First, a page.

Trustees voted to purchase and install a natural gas-operated generator for McEver Hall and a diesel-operated generator for Corley Hall. The board awarded a contract for the project to low bidder Evatt Electric Inc. of Vilonia in the amount of $304,603.

            “The purpose of these generators is to enable our technology systems to remain in operation should we have a loss of electrical power,” wrote David Moseley, Arkansas Tech senior vice president for administration and finance, in a memorandum concerning the generators.

Marketing board sets meeting, facility tour at searcy

SEARCY, Ark. (ADEQ) - The Arkansas State Marketing Board for Recyclables will meet March 25, 2015, at the Searcy Chamber of Commerce, 2823 S. Main, Searcy, after touring a local recycling center the day before. The meeting will start at 9:30 a.m.

The board will hear reports on recycling programs operated by the City of Searcy and the White River Regional Solid Waste Management District from Searcy Mayor David Morris and the District’s Sarah Sexton, recycling program coordinator and solid waste educator, respectively.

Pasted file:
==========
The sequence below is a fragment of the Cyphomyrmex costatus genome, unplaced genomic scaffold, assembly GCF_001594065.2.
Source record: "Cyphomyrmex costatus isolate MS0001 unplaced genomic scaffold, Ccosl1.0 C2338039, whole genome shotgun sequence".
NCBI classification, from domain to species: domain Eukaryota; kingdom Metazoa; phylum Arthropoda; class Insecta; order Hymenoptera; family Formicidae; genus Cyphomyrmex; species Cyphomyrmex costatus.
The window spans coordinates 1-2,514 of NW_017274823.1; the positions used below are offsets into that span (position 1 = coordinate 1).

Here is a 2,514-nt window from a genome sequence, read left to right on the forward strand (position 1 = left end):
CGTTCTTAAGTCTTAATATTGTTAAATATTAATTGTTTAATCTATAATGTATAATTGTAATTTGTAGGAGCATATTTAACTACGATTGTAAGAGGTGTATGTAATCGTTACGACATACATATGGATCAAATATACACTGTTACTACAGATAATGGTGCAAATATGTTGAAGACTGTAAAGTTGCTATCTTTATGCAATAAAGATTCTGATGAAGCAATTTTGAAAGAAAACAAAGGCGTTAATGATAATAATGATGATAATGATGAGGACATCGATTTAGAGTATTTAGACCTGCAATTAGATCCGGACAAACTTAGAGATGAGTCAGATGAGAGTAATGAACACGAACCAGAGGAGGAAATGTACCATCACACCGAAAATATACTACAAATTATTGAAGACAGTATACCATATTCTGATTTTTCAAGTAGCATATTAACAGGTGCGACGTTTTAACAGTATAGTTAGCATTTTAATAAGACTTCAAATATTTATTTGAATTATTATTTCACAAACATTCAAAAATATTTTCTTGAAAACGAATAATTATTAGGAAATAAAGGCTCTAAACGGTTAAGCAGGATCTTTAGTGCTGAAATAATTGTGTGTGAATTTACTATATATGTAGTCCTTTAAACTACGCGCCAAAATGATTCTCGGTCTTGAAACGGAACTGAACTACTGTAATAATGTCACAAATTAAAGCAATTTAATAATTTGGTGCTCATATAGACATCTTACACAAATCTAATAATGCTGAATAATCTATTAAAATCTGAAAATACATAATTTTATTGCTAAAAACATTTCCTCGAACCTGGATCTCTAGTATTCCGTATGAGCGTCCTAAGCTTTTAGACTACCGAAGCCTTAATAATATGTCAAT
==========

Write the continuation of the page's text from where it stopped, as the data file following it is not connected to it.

In addition, Jimmy Swain, site director of manufacturing for the Bryce Corp. in Searcy will present a history of the company’s recycling efforts. The Bryce Corp. produces plastic packaging for the food processing industry, along with plastic sheeting.

Also, the board will tour the Searcy Sanitation and Recycling Facility, 409 W. Beebe-Capps Expressway, Searcy, beginning at 1:30 p.m. March 24, 2015.

IPDRA working to finish rebuilding what the storm left behind

IPDRA working to finish rebuilding what the storm left behind

MAYFLOWER, Ark. (KTHV) – The central Arkansas community still needs the help of lending hands following April’s deadly tornado. One organization is working in coordination with the Vilonia Disaster Recovery Alliance and the Faulkner County Long-Term Recovery Board to get volunteers out to these devastated areas of the state in an effort to help finish rebuilding what the storm left behind.

Inter-Faith and Partners Disaster Recovery Alliance (IPDRA) is made up of several faith-based and voluntary organizations that are working together to secure volunteers, material resources, and funding to meet the needs of others living in Faulkner County and beyond.

AGFC approves grant of fine money to counties

AGFC approves grant of fine money to counties

LITTLE ROCK, Ark. (September 18, 2014) – When the Arkansas Game and Fish Commission collects fines from game law convictions, the money goes back to the county where it was collected. During Thursday's monthly Commission meeting, the agency approved a grant of more than $679,100 to the Arkansas Department of Education as a result of fines collected during the 2014 fiscal year.

The money is used to fund educational programs focused on fish, wildlife and conservation in the counties where the offenses occurred. The highest amount of fine money went to Drew County with just over $28,000. The next highest amount went to Arkansas County with more than $25,900 in fines.